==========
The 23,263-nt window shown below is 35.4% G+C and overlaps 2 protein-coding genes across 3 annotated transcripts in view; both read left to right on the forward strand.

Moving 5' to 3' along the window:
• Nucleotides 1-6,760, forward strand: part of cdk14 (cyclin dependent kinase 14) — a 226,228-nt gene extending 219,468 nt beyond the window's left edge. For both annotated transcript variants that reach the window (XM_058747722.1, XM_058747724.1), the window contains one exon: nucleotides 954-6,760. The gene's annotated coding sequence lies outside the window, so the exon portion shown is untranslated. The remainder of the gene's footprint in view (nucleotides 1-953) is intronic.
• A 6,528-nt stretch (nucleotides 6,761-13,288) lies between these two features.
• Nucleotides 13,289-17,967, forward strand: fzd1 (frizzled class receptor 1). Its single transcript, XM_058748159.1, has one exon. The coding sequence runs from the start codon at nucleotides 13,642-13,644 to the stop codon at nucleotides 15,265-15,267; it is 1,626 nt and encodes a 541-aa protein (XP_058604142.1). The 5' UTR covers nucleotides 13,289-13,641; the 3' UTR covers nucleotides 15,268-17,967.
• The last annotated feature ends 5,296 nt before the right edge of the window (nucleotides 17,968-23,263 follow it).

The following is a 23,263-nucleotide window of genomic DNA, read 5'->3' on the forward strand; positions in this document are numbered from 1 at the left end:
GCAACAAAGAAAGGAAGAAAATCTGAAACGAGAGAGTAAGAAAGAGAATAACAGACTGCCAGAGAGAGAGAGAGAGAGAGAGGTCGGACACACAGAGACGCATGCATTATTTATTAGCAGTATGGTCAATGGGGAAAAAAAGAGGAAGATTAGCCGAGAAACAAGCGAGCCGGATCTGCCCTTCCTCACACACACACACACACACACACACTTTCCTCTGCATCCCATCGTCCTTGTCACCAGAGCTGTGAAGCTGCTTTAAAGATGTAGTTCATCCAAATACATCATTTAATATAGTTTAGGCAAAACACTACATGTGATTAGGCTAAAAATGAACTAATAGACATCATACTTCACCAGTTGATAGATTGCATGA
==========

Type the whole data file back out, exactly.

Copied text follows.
The 23,263-nt window shown below is 35.4% G+C and overlaps 2 protein-coding genes across 3 annotated transcripts in view; both read left to right on the forward strand.

Moving 5' to 3' along the window:
• Nucleotides 1-6,760, forward strand: part of cdk14 (cyclin dependent kinase 14) — a 226,228-nt gene extending 219,468 nt beyond the window's left edge. For both annotated transcript variants that reach the window (XM_058747722.1, XM_058747724.1), the window contains one exon: nucleotides 954-6,760. The gene's annotated coding sequence lies outside the window, so the exon portion shown is untranslated. The remainder of the gene's footprint in view (nucleotides 1-953) is intronic.
• A 6,528-nt stretch (nucleotides 6,761-13,288) lies between these two features.
• Nucleotides 13,289-17,967, forward strand: fzd1 (frizzled class receptor 1). Its single transcript, XM_058748159.1, has one exon. The coding sequence runs from the start codon at nucleotides 13,642-13,644 to the stop codon at nucleotides 15,265-15,267; it is 1,626 nt and encodes a 541-aa protein (XP_058604142.1). The 5' UTR covers nucleotides 13,289-13,641; the 3' UTR covers nucleotides 15,268-17,967.
• The last annotated feature ends 5,296 nt before the right edge of the window (nucleotides 17,968-23,263 follow it).

The following is a 23,263-nucleotide window of genomic DNA, read 5'->3' on the forward strand; positions in this document are numbered from 1 at the left end:
GCAACAAAGAAAGGAAGAAAATCTGAAACGAGAGAGTAAGAAAGAGAATAACAGACTGCCAGAGAGAGAGAGAGAGAGAGAGGTCGGACACACAGAGACGCATGCATTATTTATTAGCAGTATGGTCAATGGGGAAAAAAAGAGGAAGATTAGCCGAGAAACAAGCGAGCCGGATCTGCCCTTCCTCACACACACACACACACACACACACTTTCCTCTGCATCCCATCGTCCTTGTCACCAGAGCTGTGAAGCTGCTTTAAAGATGTAGTTCATCCAAATACATCATTTAATATAGTTTAGGCAAAACACTACATGTGATTAGGCTAAAAATGAACTAATAGACATCATACTTCACCAGTTGATAGATTGCATGA